If you want to be a bad product manager, worry about your current competitors. They are the ones taking sales away from your product right now. Going forward, they are the ones you need to worry about most since they are already in your market. Your current competitors are products which potential customers already buy and use, and your focus should be on converting those people over to your product.
If you want to be a good product manager, worry more about your potential future competitors than your current competitors. Understanding and monitoring current competition is an important part of being a market-focused product manager — you obviously need to understand the market. However, current competitors pose much less risk since you know who they are and can be on the lookout for them. The competitors who have the potential to blindside you and totally change your market are the ones who should be of more concern.
Blockbuster Video was focused on competitors like Hollywood Video, smaller chains, and pay-per-view on cable and got blindsided by Netflix. Tower Records was focused on physical competitors like Virgin Megastore and online competitors like Amazon.com when they really should have been worried about iTunes. Nokia and Samsung and Motorola were trying to one-up each other when they should have been preparing for the onslaught of Blackberries and the upcoming iPhone.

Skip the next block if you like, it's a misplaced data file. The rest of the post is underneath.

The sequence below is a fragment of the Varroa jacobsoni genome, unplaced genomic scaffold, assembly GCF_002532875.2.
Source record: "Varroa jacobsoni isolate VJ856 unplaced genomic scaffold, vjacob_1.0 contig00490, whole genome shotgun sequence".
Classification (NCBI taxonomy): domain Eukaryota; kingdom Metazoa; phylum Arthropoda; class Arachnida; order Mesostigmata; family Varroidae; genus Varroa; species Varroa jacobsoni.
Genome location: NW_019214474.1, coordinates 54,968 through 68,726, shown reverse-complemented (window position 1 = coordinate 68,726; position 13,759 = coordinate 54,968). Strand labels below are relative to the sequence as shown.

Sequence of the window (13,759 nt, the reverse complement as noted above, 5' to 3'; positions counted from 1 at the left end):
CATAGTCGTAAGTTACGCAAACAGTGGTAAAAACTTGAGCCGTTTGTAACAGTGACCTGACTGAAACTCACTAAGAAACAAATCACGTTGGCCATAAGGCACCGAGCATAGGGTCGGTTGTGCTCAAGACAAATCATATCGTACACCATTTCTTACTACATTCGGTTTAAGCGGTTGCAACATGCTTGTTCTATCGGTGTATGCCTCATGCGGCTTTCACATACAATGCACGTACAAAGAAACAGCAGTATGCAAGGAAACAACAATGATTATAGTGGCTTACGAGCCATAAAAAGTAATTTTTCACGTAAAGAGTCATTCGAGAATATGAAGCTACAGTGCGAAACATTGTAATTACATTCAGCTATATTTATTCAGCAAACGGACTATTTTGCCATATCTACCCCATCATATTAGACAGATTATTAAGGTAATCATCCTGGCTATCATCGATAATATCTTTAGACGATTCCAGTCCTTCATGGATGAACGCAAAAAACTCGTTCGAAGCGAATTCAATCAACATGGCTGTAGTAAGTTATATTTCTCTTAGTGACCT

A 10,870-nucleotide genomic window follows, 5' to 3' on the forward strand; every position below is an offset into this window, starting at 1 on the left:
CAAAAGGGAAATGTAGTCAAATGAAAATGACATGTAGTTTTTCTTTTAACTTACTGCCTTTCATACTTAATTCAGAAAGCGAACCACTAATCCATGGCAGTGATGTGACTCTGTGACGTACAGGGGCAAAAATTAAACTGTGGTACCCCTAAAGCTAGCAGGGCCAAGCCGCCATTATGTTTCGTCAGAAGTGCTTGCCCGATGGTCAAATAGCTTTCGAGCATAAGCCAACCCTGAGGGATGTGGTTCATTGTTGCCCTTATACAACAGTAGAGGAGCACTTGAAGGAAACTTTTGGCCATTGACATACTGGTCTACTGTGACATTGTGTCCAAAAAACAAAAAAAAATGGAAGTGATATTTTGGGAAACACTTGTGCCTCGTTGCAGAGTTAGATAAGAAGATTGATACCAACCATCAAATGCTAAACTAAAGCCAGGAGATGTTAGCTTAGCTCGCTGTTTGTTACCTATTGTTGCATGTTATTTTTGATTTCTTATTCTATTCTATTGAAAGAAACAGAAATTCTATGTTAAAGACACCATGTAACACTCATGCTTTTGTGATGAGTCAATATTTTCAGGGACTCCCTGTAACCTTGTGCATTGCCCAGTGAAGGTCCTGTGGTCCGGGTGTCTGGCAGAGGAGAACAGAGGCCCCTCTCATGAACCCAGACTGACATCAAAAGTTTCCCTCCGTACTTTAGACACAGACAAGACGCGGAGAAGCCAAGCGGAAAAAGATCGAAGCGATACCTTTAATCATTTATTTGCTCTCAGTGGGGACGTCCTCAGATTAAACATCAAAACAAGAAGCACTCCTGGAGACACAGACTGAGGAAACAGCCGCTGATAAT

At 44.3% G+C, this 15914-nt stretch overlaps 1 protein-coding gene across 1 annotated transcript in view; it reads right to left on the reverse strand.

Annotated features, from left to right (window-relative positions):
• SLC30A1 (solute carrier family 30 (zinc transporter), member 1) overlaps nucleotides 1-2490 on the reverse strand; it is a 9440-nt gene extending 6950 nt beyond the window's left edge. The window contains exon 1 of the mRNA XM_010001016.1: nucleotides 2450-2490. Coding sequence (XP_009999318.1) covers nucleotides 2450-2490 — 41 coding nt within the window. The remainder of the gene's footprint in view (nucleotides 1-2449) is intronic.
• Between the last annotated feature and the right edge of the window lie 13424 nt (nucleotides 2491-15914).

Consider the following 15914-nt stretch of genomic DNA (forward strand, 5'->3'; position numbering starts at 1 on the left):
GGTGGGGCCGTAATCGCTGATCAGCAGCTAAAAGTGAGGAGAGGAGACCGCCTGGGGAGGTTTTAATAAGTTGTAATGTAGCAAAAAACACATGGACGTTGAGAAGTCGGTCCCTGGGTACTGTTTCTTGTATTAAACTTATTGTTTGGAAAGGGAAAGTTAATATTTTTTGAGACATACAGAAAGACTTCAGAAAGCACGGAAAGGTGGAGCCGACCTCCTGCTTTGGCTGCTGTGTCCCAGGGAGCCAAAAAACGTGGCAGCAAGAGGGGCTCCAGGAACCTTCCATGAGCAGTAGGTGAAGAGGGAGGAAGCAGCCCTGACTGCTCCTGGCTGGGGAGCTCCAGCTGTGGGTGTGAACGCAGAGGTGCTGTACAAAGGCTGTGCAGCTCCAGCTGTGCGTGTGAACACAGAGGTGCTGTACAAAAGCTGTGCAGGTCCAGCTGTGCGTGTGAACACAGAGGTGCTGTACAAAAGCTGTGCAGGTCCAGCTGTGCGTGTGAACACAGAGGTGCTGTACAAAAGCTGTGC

There are probably products out there right now that have the potential to put your product out of business, and you likely do not even know their names. You likely do not even know the companies responsible for them. You can prevent yourself from being caught off guard by following these guidelines:
- Keep on the lookout for potential threats. If you are not devoting some time to proactively finding new potential threats, by the time you find out about them it may be too late.
- Take potential threats to your product seriously. In most cases, products and companies who have been made obsolete by disruptive technologies ignored the warning signs early on. It would have been easy to dismiss Google, eBay, Amazon, and the iPod at first glance, and many did. That said, for every Google and eBay there were dozens of also-rans that fizzled out, and it would be easy to play the percentages and dismiss upcoming competition. However, it is probably better to “waste” some time so you are aware of competitors that may end up not impacting your product than to “save” time and not worry about competitors who ultimately could put you out of business.
- Run through possible scenarios and how you would react. What would we do if Google, or Apple, or Wal-Mart entered our market? What if there was a startup who in 6 months could offer a similar product for cheaper? Run through these scenarios regularly and prepare your product in case these actually happen. This may involve changes to your product, partnerships, distribution, or promotion.
Monitoring current competitors is important, but the competitors with the greater potential of upending your business are the ones that are currently either unknown or in unrelated fields. Good product managers need to be on the lookout for disruptive competition and need to be proactive about product development so that other competitors are more worried about you than you are of them.